While it is just the end of another year for many students, it is the end of journey for others. Whether they are off to graduate school, medical school, industry, or a gap-year of relaxation and soul-searching, our chemistry and biochemistry graduates are preparing to embark on a new adventure outside of IU South Bend - and most likely outside of South Bend itself. While we certainly congratulate all our graduates for their success, we would like to highlight those graduates - and their non-graduating classmates - who earned special recognition this year by winning awards and scholarships. Last night was an enjoyable time as Professor Gretchen Anderson (as Chair) announced our department's prize winners at the Honors Convocation of the College of Liberal Arts and Sciences.  Each student then each received a certificate acknowledging their achievement on stage from Professor Bill Feighery (as Associate Dean).

Freshman Chemistry Achievement Award
  Audrey Doue
ACS Undergraduate Analytical Chemistry Award
  Abigail Praklet
Student Excellence Award in Biochemistry
  Michele Costantino
  Khai Pham
Joseph H. Ross Seminar Award
  Khai Pham
Zeider Excellence in Biochemistry Scholarship
  Caitlin Schulz
George V. Nazaroff Scholarship
  Sandy Ho
  Conor McGee
Carolyn & Lawrence Garber Summer Research Scholarship
  Conor McGee
RC Med Review Research Fellowship
  Sandy Ho

Sunday, April 22, 2018

Professor Rizk receives teaching award

Assistant Professor Shahir Rizk was hired in 2015 to help with our expanding biochemistry chemistry. His sharp research skills and natural charisma quickly attracted a team of student researchers that seems to work non-stop. But if there was any doubt that his teaching abilities were are as sharp as his research skills, they've been put to rest because last week it was announced that Rizk was awarded a Trustee's Teaching award for, what else, excellence in teaching. While Shahir is well-known in the department for teaching junior-senior level biochemistry lecture and laboratory, he also teaches students in their first semester (freshman general chemistry discussion) and their last semester (chemistry senior seminar). Congratulations, Rizk!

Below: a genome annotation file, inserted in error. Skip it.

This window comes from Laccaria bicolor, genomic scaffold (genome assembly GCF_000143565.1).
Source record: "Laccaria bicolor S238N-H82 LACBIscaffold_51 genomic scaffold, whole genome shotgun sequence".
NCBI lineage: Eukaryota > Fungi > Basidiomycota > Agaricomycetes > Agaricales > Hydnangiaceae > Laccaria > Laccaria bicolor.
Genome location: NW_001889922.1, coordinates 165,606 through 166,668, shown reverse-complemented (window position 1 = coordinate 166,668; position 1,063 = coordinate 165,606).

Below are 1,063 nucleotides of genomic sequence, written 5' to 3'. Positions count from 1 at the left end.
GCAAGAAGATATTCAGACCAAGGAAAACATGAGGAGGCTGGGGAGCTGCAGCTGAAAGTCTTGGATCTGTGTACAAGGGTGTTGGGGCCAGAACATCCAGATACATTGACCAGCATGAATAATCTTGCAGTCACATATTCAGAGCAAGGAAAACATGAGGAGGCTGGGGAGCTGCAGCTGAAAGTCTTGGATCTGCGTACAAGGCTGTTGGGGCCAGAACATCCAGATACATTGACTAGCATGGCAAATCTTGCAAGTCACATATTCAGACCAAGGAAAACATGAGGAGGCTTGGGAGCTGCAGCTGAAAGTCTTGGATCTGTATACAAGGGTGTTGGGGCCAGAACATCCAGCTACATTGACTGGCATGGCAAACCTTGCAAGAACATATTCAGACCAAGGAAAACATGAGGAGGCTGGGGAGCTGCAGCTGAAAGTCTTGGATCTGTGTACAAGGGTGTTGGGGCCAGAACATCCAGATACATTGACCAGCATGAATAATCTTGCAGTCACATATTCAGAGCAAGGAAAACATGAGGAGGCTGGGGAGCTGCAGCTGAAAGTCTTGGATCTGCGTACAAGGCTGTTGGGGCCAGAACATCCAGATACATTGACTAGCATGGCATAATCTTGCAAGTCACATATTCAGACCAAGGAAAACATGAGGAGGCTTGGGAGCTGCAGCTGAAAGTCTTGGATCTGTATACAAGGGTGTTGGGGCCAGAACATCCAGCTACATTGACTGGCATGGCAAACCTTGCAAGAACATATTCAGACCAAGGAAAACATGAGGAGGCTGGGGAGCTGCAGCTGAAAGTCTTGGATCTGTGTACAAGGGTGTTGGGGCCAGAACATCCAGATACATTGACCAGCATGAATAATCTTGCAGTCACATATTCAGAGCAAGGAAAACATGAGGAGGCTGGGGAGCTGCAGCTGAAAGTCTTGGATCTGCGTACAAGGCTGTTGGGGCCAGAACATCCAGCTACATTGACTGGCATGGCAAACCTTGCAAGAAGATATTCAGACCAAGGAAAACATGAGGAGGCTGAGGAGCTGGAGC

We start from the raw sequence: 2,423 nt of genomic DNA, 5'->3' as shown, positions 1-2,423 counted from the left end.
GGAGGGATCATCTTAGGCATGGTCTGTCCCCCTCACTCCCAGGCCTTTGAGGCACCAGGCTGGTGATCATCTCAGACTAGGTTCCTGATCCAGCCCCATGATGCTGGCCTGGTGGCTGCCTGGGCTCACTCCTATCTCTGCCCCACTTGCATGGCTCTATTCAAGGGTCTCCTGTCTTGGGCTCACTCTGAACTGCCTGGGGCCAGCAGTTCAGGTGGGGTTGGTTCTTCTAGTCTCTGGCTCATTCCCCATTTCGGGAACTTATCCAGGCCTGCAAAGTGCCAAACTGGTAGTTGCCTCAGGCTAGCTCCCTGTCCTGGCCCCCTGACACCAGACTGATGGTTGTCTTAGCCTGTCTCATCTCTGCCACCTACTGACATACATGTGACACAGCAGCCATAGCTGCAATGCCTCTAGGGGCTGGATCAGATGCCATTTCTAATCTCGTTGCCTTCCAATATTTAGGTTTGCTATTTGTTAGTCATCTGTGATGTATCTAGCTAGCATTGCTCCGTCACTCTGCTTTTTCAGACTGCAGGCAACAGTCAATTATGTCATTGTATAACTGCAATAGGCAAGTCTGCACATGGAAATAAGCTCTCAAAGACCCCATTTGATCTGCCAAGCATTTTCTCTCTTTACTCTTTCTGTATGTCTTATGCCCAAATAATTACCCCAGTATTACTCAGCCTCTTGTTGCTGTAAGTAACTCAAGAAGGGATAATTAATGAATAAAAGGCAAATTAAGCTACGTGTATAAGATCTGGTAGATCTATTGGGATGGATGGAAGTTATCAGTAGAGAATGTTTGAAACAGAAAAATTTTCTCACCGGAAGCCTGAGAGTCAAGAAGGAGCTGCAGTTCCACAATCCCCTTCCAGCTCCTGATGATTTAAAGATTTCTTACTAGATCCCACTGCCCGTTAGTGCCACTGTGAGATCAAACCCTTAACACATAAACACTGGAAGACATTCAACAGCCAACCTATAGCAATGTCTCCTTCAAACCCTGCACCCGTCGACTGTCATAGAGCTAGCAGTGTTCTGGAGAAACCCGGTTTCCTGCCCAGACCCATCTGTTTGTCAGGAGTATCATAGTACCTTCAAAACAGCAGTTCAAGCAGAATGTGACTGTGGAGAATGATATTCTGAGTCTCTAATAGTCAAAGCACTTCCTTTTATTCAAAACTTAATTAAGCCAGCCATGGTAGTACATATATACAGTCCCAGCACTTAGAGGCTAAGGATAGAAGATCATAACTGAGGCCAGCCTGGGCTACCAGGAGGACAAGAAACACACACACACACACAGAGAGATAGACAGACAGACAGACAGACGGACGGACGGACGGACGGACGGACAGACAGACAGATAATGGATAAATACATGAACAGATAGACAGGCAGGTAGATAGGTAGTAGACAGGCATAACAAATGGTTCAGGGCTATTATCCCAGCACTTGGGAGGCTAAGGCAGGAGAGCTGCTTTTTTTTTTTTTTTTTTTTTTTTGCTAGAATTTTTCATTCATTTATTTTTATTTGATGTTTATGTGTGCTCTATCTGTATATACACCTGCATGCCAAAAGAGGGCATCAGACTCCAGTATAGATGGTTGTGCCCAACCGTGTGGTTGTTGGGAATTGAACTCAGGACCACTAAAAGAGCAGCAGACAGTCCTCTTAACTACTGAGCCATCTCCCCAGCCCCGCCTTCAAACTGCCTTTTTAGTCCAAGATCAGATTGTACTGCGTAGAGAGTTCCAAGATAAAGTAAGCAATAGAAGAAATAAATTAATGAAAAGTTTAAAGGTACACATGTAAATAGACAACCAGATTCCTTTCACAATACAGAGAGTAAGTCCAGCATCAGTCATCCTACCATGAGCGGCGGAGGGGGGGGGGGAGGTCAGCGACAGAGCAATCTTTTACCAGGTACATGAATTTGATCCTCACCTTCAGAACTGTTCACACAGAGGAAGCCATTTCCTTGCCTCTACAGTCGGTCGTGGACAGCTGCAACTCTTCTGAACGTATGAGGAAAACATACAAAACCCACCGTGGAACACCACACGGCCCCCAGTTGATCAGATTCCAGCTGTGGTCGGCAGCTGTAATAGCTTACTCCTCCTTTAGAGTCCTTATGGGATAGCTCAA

Wednesday, April 18, 2018

2018 IU South Bend Undergraduate Research Conference

Last Friday, students from all over the campus gathered at Weikamp in the morning and early afternoon to present research and creative works from the past year. As usual, our department was well-represented; this year our students contributed two talks and three posters. Pictured above-left is biochemistry major Maggie Fink with her mother on her right arm, while pictured above-right we have fellow biochemistry major Michele Costantino. Further down we see biology major Keon Jones shown with Associate Vice Chancellor (former organic chemistry professor) Doug McMillen. Keon presented his poster earlier this month at MoLSMAP in Missouri (click here for abstract). Jones and Costantino tied for the best poster presentation from the crowd of science and non-science posters.

And finally we find chemistry majors David Aupperle and Abigail Praklet - who both gave talks - pictured with biochemistry professor Shahir Rizk (who moderated the science session). They also traveled out of state in early April to present their work, but they went to NCUR in Oklahoma (click here for abstracts). Praklet's efforts won her the award for best talk in the science session which was an excellent way to cap her summer-fall-spring research adventure with Muna.